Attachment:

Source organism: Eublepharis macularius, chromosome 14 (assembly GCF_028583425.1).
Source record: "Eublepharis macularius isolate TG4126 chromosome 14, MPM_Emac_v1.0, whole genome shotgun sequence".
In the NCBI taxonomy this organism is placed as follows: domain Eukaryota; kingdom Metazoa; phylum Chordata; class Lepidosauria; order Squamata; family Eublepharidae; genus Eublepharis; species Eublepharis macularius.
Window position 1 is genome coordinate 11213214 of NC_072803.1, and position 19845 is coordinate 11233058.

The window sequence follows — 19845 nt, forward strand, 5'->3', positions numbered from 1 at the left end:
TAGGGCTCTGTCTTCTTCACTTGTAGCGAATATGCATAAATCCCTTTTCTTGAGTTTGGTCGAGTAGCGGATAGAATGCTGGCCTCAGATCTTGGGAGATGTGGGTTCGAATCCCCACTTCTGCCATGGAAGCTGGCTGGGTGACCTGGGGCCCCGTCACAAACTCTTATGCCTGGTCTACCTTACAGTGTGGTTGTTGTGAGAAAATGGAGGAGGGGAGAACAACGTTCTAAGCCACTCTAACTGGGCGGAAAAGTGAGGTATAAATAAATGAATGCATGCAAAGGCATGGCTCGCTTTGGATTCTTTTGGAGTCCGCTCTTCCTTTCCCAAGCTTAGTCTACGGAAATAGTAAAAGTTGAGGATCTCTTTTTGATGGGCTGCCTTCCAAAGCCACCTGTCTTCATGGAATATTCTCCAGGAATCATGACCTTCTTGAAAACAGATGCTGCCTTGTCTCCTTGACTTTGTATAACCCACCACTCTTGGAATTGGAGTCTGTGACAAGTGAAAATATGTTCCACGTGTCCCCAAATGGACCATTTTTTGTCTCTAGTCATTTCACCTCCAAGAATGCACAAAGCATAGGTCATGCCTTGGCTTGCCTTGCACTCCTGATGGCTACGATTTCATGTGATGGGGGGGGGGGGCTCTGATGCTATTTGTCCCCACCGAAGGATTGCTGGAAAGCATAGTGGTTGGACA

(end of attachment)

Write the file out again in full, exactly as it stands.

Source organism: Eublepharis macularius, chromosome 14 (assembly GCF_028583425.1).
Source record: "Eublepharis macularius isolate TG4126 chromosome 14, MPM_Emac_v1.0, whole genome shotgun sequence".
In the NCBI taxonomy this organism is placed as follows: domain Eukaryota; kingdom Metazoa; phylum Chordata; class Lepidosauria; order Squamata; family Eublepharidae; genus Eublepharis; species Eublepharis macularius.
Window position 1 is genome coordinate 11213214 of NC_072803.1, and position 19845 is coordinate 11233058.

The window sequence follows — 19845 nt, forward strand, 5'->3', positions numbered from 1 at the left end:
TAGGGCTCTGTCTTCTTCACTTGTAGCGAATATGCATAAATCCCTTTTCTTGAGTTTGGTCGAGTAGCGGATAGAATGCTGGCCTCAGATCTTGGGAGATGTGGGTTCGAATCCCCACTTCTGCCATGGAAGCTGGCTGGGTGACCTGGGGCCCCGTCACAAACTCTTATGCCTGGTCTACCTTACAGTGTGGTTGTTGTGAGAAAATGGAGGAGGGGAGAACAACGTTCTAAGCCACTCTAACTGGGCGGAAAAGTGAGGTATAAATAAATGAATGCATGCAAAGGCATGGCTCGCTTTGGATTCTTTTGGAGTCCGCTCTTCCTTTCCCAAGCTTAGTCTACGGAAATAGTAAAAGTTGAGGATCTCTTTTTGATGGGCTGCCTTCCAAAGCCACCTGTCTTCATGGAATATTCTCCAGGAATCATGACCTTCTTGAAAACAGATGCTGCCTTGTCTCCTTGACTTTGTATAACCCACCACTCTTGGAATTGGAGTCTGTGACAAGTGAAAATATGTTCCACGTGTCCCCAAATGGACCATTTTTTGTCTCTAGTCATTTCACCTCCAAGAATGCACAAAGCATAGGTCATGCCTTGGCTTGCCTTGCACTCCTGATGGCTACGATTTCATGTGATGGGGGGGGGGGGCTCTGATGCTATTTGTCCCCACCGAAGGATTGCTGGAAAGCATAGTGGTTGGACA